One of the major components of these next-generation routers is the ability for them to double as home-ready Network Attached Storage (NAS) devices. If a person didn’t want to spend a lot of money for a stand-alone NAS unit which could cost hundreds of dollars for a 2TB unit, an integrated solution that allows you to add a USB Flash drive for much less might be perfect. Of course the question is how good is the performances of these routers when it comes to attached storage.
For our Router Storage test, we used the very popular ATTO Disk Benchmark to measure transfer speeds of our router’s USB 2.0 and USB 3.0 ports. ATTO measures raw transfer rates for both Read and Write plotting them in a graph that is easy to understand. We ran our routers with this test with default ATTO settings of 0.5 KB up through 8192.0 KB transfer sizes with the total length being 256 MB.
The folks at Kingston were kind enough to send over a Kingston DataTraveler HyperX 3.0 64GB USB drive ($60.00 shipped) for our tests. The Kingston HyperX USB 3.0 Flash drive is rated conservatively at 225MB/s read and 135MB/s write. On our test system we were able to get 300MB/s read and 160MB/s write speeds on the DTHX30/64GB. Those speeds should be well over what this generation routers can support. We wanted to make sure the write speeds would be high enough not to bottleneck the benchmarks of these next generation routers.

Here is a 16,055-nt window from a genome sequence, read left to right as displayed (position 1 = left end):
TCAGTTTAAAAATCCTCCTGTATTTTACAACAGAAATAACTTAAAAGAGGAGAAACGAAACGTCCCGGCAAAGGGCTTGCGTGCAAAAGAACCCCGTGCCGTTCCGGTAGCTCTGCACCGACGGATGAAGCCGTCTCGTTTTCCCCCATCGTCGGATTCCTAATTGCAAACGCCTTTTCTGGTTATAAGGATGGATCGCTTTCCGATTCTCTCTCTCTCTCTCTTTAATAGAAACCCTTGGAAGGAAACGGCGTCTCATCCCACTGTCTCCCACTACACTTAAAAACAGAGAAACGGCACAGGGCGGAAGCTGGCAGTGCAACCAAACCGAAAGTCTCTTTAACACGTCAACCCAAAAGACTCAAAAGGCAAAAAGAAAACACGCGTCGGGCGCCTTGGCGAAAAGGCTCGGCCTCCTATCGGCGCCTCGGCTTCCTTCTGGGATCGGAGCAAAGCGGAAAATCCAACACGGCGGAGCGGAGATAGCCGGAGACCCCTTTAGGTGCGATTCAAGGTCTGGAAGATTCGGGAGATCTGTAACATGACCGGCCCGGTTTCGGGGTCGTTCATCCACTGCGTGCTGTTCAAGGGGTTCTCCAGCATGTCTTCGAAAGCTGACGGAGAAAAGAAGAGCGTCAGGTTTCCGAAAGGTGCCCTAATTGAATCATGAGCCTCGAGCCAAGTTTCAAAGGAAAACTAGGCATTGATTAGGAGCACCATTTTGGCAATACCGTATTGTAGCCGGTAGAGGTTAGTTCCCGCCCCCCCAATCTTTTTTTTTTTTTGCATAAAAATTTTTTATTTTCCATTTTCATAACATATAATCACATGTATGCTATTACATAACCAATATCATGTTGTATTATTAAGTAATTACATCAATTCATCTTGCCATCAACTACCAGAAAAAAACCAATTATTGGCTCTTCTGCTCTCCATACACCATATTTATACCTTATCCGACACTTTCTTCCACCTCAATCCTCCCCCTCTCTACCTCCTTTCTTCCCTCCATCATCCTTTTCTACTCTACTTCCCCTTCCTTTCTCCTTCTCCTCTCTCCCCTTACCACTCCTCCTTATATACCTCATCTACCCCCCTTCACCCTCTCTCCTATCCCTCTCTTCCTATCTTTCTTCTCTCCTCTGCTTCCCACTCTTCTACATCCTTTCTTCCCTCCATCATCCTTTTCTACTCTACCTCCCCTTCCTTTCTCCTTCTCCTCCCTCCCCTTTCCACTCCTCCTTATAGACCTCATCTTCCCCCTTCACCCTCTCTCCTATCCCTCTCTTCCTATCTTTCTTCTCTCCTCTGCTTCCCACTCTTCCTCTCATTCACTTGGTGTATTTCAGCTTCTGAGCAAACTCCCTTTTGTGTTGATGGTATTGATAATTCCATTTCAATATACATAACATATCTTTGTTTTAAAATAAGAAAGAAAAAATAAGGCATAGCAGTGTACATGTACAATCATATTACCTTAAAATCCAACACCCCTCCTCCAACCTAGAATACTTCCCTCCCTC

Benchmark Results: The front USB 3.0 port on the ASUS RT-AC3200 Tri-Band wireless rotuer was capable of hitting 54 MB/s read and 25MB/s write speeds when it came to testing sequential read/write performance. This certainly isn’t the fastest SuperSpeed USB 3.0 performance that we have seen on an 802.11ac router, but the read speeds are certainly higher than what you can get on a ‘normal’ USB 2.0 port.
Benchmark Results: When looking at the rear USB 2.0 port we found that we could hit 49MB/s read and 25MB/s write, which is very similar to the front USB 3.0 port. The USB 2.0 standard has a theoretical maximum transfer rate of 60MB/s, so it looks like it is being highly utilized here on the read speeds.